Summer’s finally here (even if it’s not always sunny!) One of our favourite outdoor plants is the stunning hydrangea – a classic flowering plant that comes in a range of gorgeous colours. Hydrangea flowers produce large colourful clusters of blooms that are perfect for brightening any garden or patio, big or small.

Whether it’s raining or shining this season, our blooming, British grown hydrangeas will really glow up your outdoor space and give it a completely new look. This handy guide will show you how to care for them and keep them coming back year after year.

A bit of history

Hydrangeas go back around 40-65 million years – yes, they really are that old! Researchers discovered a fossil species called the Hydrangea alaskana from a rock section at Jaw Mountain in Alaska, USA, which is about the time dinosaurs died out.

More recently, hydrangea fossils have been found in Asia, which is where their cultivation began thousands of years ago. Asian hydrangeas first reached Europe in 1736, when Peter Collison bought them from the Pennsylvania Colony. Later in 1775, Swedish naturist Carl Peter Thunberg managed to get through to Japan and brought five different plants back to Europe, where they’ve been much-loved ever since.

Hydrangeas have become even more popular in recent years thanks to the Royal Horticultural Society (RHS), which crowned two hydrangeas as winners of the Plant of the Year Awards in 2014 and 2018.

Hydrangea Fun Facts

Ready for some hydrangea fun facts? They’re a gorgeous plant species with a rich history that’s oh-so-interesting. The next time you talk to your green-fingered friends, impress them with these amazing facts.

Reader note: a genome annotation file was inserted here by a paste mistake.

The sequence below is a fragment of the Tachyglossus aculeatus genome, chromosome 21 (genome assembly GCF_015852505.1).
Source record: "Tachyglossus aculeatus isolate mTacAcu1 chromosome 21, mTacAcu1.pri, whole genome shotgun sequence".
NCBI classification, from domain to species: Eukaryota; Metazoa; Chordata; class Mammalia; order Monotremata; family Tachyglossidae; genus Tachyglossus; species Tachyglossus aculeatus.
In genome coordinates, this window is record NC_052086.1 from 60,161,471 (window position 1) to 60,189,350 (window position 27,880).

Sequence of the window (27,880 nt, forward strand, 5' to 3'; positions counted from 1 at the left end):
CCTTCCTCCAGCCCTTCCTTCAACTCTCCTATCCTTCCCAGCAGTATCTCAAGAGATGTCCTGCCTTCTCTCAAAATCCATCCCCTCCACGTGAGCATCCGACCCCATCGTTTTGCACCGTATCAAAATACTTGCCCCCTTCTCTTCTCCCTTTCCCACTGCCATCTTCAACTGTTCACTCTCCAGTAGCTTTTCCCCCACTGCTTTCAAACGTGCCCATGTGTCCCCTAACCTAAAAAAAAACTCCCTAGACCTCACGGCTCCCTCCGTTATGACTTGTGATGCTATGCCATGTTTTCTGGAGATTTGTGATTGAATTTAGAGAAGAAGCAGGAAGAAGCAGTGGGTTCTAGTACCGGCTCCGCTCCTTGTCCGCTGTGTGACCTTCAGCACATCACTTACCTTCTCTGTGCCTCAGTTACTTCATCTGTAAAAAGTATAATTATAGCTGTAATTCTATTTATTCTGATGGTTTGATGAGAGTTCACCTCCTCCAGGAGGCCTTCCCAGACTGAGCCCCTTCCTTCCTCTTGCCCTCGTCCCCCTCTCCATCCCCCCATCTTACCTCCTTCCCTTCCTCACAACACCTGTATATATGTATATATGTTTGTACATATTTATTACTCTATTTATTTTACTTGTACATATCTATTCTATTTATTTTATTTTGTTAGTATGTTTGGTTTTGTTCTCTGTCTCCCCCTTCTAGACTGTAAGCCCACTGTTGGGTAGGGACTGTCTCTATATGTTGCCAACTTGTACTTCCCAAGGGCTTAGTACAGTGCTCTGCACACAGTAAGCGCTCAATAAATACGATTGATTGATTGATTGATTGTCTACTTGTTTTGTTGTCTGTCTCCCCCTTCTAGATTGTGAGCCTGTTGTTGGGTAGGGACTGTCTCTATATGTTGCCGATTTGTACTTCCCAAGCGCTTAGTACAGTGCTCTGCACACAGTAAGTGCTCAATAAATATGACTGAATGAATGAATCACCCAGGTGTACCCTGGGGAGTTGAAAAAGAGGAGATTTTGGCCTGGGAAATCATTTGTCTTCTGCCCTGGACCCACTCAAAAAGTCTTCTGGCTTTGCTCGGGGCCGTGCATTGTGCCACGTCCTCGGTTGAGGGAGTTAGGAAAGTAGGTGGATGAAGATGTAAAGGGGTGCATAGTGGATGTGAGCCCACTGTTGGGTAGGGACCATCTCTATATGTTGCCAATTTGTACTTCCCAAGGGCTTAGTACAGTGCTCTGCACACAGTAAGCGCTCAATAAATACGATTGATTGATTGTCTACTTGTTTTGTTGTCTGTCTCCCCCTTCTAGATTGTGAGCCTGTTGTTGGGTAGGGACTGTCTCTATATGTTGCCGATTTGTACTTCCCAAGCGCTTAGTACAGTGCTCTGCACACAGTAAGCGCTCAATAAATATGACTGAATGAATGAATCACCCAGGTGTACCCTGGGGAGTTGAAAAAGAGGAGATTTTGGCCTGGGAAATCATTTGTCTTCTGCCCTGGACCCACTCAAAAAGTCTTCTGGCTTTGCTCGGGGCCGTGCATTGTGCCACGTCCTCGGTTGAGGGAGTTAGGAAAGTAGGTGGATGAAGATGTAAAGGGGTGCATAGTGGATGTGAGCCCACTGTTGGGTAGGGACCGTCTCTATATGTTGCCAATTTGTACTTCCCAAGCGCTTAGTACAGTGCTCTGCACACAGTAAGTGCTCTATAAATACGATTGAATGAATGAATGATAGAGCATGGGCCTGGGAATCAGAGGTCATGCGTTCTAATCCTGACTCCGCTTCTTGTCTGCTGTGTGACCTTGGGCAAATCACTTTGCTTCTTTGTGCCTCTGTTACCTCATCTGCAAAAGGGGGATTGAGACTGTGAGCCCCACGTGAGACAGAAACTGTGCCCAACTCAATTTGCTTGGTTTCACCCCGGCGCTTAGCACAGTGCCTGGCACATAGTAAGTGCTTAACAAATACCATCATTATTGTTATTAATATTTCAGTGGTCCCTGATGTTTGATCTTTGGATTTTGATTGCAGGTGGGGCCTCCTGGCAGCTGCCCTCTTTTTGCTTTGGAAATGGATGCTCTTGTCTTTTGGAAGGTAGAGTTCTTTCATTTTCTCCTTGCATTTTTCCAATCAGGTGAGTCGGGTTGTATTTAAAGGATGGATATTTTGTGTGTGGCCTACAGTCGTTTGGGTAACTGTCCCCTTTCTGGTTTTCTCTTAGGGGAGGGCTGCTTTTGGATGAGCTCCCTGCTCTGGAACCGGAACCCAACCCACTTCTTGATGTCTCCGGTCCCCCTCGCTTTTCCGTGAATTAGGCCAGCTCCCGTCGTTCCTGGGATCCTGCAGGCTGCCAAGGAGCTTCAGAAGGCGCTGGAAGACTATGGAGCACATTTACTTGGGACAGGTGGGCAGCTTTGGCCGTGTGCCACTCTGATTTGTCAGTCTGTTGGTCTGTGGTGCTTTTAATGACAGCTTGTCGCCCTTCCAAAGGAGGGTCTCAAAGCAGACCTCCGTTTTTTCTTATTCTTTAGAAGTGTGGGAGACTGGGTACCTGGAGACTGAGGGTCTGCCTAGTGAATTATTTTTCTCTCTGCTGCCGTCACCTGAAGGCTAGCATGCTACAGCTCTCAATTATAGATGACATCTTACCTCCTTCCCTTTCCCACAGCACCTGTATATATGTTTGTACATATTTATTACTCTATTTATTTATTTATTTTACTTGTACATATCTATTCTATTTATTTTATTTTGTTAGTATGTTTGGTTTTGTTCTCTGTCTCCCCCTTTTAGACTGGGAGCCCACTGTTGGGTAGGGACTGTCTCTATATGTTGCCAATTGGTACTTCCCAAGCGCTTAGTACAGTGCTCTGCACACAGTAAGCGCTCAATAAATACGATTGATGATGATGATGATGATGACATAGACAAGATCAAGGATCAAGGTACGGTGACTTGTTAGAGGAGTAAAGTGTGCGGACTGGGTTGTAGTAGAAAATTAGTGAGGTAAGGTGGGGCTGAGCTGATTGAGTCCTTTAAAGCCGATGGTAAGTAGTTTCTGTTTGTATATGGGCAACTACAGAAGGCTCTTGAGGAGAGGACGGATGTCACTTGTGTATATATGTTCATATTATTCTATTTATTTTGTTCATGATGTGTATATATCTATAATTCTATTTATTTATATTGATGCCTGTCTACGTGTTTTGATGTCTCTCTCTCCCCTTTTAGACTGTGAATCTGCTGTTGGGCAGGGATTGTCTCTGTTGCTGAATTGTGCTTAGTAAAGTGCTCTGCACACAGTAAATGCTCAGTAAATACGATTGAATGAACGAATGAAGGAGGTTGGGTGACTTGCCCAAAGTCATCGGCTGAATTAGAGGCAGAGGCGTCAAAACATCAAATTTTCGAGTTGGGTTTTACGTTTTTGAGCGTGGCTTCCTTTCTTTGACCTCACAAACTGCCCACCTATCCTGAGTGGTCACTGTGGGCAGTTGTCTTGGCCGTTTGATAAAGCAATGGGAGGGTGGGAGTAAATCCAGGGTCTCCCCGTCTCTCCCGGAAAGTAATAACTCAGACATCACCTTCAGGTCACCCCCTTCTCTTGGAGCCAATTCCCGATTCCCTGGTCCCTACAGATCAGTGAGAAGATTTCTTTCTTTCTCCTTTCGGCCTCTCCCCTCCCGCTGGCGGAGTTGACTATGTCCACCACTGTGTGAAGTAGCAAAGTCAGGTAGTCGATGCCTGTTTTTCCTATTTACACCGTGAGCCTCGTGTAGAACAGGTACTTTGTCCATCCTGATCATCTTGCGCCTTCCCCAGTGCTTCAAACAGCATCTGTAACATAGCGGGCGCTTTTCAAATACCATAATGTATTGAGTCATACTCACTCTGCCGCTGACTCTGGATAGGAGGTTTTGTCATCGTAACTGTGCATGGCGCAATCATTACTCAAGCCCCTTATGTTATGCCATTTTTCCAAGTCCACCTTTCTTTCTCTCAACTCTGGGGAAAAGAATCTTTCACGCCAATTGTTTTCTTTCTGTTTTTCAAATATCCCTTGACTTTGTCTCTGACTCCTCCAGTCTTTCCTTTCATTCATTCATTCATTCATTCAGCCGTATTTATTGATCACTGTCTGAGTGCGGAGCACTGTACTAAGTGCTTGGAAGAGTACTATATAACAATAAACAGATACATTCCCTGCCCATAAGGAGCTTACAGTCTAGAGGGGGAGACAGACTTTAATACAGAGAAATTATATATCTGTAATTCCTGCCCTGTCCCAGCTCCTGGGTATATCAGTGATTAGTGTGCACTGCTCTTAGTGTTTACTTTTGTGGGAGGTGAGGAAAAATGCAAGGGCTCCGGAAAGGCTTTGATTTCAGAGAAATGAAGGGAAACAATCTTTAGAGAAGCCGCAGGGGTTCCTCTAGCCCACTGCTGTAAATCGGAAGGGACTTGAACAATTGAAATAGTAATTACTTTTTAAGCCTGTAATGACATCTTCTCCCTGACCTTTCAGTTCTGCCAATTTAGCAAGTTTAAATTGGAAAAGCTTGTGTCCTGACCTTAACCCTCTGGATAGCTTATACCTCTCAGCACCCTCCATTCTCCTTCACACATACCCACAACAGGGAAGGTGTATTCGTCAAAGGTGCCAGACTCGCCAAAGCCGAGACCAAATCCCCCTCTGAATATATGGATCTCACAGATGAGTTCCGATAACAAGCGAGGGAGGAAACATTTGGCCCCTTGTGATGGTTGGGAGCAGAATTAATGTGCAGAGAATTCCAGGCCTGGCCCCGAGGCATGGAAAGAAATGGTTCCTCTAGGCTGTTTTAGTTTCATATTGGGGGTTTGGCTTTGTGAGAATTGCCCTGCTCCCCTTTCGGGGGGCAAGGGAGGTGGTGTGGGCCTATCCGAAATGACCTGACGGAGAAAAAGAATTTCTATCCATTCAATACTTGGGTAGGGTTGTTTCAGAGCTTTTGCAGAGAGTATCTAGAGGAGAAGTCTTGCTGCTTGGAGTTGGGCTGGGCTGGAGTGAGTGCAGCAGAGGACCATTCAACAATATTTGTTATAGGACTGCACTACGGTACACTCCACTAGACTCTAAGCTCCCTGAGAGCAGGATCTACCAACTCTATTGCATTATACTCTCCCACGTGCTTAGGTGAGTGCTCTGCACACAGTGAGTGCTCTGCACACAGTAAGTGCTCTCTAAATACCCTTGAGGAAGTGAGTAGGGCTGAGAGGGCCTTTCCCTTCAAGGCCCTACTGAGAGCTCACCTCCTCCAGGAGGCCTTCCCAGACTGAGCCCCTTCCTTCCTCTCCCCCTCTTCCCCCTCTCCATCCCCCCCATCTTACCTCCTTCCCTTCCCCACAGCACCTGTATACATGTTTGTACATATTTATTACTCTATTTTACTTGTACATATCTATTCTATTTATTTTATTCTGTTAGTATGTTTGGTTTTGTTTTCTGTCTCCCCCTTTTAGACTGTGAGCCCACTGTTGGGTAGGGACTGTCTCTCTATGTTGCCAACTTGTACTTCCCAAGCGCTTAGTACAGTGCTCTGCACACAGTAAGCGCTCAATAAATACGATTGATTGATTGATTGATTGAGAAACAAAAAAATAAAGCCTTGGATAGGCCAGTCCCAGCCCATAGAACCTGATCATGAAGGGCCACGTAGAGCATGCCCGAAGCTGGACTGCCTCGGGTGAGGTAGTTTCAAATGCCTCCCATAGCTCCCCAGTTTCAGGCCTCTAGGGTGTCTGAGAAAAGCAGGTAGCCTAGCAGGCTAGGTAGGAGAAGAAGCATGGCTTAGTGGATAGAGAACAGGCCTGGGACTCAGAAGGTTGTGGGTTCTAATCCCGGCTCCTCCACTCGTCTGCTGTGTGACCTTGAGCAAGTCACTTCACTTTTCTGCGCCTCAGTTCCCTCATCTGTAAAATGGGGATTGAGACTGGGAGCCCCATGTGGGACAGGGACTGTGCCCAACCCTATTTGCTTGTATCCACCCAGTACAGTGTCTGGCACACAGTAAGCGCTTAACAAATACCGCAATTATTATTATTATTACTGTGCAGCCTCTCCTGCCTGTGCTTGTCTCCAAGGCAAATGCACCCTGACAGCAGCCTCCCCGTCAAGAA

Did you know..?

  1. There are more than 70 different hydrangea species in the world. Most come from the Americas, but the most popular hydrangeas in the US and Canada actually hail from Asia.
  • Hydrangeas are also less commonly known as the hortensia.
  • The name “hydrangea” comes from the Greek words “hydro”, meaning water, and “angeion”, which means pitcher. That’s because the blooms look like water pitchers.
  • Hydrangeas are commonly given as gifts in Japan. According to a Japanese legend, an emperor gifted hydrangeas to the family of his love to apologise for neglecting her. That’s why they’re now associated with heartfelt emotion, apology, and gratitude for understanding.
  • Pink hydrangeas are most frequently associated with genuine emotion because they look like the shape of a beating heart.
  • Interestingly, Victorians didn’t see hydrangeas as favourably as the Japanese. That’s because they produce beautiful flowers but very few seeds. As a result, they saw them as symbols of boastfulness, vanity, and bragging.

How to Care for Your Hydrangea